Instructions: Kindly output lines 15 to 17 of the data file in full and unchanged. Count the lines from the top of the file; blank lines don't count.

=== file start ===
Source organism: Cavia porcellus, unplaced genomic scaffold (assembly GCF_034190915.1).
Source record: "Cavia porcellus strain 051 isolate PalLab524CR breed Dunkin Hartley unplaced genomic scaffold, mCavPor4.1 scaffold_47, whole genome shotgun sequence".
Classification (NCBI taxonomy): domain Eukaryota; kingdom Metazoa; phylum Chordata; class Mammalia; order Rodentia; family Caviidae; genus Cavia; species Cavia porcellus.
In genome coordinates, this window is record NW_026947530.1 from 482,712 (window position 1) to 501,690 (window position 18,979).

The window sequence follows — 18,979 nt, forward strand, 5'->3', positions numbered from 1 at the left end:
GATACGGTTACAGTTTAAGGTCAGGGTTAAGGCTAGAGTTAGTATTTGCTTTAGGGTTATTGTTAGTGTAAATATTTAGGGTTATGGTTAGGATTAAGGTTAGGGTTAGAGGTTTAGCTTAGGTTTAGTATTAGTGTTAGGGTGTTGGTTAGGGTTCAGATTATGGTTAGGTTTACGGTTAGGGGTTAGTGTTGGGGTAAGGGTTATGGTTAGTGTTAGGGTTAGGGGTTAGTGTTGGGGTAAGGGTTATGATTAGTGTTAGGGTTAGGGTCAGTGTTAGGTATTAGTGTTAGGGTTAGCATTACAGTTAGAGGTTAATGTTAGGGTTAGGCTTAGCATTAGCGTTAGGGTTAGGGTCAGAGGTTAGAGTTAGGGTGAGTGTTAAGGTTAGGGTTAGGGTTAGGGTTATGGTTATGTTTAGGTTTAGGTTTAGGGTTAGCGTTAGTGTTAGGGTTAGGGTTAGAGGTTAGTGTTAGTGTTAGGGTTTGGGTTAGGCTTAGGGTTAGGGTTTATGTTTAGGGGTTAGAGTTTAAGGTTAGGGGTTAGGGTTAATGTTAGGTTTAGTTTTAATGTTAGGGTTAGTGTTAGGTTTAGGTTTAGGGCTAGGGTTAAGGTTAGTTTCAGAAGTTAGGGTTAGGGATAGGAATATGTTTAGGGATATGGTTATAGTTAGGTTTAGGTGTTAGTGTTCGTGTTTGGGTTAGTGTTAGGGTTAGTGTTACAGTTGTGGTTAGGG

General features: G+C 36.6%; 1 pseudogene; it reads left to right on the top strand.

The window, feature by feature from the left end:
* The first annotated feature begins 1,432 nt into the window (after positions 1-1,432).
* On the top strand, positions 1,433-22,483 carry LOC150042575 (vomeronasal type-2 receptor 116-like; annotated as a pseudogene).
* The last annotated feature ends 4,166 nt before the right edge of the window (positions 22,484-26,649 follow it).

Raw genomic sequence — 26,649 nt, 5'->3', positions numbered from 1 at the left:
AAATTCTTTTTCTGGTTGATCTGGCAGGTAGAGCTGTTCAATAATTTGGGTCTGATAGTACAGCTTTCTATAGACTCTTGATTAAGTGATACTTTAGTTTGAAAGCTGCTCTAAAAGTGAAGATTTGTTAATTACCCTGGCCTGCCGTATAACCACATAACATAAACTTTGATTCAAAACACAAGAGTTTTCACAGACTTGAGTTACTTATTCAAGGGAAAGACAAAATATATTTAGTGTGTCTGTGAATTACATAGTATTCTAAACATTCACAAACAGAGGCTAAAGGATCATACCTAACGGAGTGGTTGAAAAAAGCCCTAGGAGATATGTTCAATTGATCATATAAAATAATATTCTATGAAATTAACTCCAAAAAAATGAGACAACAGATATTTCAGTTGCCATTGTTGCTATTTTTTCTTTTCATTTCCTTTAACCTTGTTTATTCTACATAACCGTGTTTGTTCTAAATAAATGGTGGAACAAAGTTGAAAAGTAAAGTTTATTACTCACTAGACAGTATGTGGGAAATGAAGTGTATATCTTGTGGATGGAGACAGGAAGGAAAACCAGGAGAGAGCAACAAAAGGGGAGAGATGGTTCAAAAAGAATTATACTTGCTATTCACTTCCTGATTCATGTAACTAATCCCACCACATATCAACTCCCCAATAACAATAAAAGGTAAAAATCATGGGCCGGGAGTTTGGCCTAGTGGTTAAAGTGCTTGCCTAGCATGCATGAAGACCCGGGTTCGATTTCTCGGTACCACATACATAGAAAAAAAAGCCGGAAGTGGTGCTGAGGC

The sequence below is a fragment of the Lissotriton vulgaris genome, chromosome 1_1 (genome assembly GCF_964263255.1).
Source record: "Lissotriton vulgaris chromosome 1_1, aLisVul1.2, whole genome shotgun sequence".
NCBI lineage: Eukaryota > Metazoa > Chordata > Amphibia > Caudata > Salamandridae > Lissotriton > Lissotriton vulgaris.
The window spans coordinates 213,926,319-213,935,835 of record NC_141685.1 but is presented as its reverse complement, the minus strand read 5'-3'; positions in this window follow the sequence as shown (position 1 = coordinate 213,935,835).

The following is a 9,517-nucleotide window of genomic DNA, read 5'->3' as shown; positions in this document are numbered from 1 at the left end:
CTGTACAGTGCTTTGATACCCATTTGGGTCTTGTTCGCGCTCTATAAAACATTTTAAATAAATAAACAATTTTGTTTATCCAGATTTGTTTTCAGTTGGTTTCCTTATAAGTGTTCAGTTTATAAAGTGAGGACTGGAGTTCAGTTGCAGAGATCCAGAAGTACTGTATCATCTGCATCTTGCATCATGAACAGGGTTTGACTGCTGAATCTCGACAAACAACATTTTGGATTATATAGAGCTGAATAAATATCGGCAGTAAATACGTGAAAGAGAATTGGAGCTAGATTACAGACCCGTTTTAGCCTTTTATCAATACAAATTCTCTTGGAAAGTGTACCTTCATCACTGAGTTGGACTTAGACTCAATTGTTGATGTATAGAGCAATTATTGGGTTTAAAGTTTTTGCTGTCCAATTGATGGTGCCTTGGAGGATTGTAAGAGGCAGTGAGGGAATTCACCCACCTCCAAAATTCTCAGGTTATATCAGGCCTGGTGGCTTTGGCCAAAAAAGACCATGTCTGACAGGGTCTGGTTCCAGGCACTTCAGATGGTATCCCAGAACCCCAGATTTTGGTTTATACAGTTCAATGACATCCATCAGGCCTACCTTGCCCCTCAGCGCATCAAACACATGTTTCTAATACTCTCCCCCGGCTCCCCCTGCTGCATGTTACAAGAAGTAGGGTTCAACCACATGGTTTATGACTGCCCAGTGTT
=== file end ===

Source record: "Lissotriton vulgaris chromosome 1_1, aLisVul1.2, whole genome shotgun sequence".
NCBI lineage: Eukaryota > Metazoa > Chordata > Amphibia > Caudata > Salamandridae > Lissotriton > Lissotriton vulgaris.
The window spans coordinates 213,926,319-213,935,835 of record NC_141685.1 but is presented as its reverse complement, the minus strand read 5'-3'; positions in this window follow the sequence as shown (position 1 = coordinate 213,935,835).